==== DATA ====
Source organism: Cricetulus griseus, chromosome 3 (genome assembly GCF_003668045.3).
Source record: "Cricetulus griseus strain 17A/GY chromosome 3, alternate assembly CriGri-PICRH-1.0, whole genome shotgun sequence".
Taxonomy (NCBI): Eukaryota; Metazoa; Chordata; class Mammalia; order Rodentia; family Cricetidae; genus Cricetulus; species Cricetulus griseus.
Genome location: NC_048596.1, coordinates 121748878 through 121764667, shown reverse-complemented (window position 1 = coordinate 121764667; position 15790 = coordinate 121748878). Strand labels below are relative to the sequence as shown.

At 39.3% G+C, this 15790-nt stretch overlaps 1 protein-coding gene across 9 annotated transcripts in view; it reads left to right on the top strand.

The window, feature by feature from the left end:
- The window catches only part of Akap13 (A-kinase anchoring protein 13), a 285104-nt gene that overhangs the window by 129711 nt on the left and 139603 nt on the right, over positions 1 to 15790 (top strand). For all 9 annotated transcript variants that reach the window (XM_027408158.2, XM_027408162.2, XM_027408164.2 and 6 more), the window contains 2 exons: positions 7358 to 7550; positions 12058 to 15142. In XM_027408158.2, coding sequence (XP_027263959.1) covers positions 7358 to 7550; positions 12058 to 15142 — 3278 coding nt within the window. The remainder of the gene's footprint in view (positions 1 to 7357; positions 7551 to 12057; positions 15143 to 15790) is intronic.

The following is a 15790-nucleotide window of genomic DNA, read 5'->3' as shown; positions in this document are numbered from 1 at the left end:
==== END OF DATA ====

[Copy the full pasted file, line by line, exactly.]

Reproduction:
Source organism: Cricetulus griseus, chromosome 3 (genome assembly GCF_003668045.3).
Source record: "Cricetulus griseus strain 17A/GY chromosome 3, alternate assembly CriGri-PICRH-1.0, whole genome shotgun sequence".
Taxonomy (NCBI): Eukaryota; Metazoa; Chordata; class Mammalia; order Rodentia; family Cricetidae; genus Cricetulus; species Cricetulus griseus.
Genome location: NC_048596.1, coordinates 121748878 through 121764667, shown reverse-complemented (window position 1 = coordinate 121764667; position 15790 = coordinate 121748878). Strand labels below are relative to the sequence as shown.

At 39.3% G+C, this 15790-nt stretch overlaps 1 protein-coding gene across 9 annotated transcripts in view; it reads left to right on the top strand.

The window, feature by feature from the left end:
- The window catches only part of Akap13 (A-kinase anchoring protein 13), a 285104-nt gene that overhangs the window by 129711 nt on the left and 139603 nt on the right, over positions 1 to 15790 (top strand). For all 9 annotated transcript variants that reach the window (XM_027408158.2, XM_027408162.2, XM_027408164.2 and 6 more), the window contains 2 exons: positions 7358 to 7550; positions 12058 to 15142. In XM_027408158.2, coding sequence (XP_027263959.1) covers positions 7358 to 7550; positions 12058 to 15142 — 3278 coding nt within the window. The remainder of the gene's footprint in view (positions 1 to 7357; positions 7551 to 12057; positions 15143 to 15790) is intronic.

The following is a 15790-nucleotide window of genomic DNA, read 5'->3' as shown; positions in this document are numbered from 1 at the left end: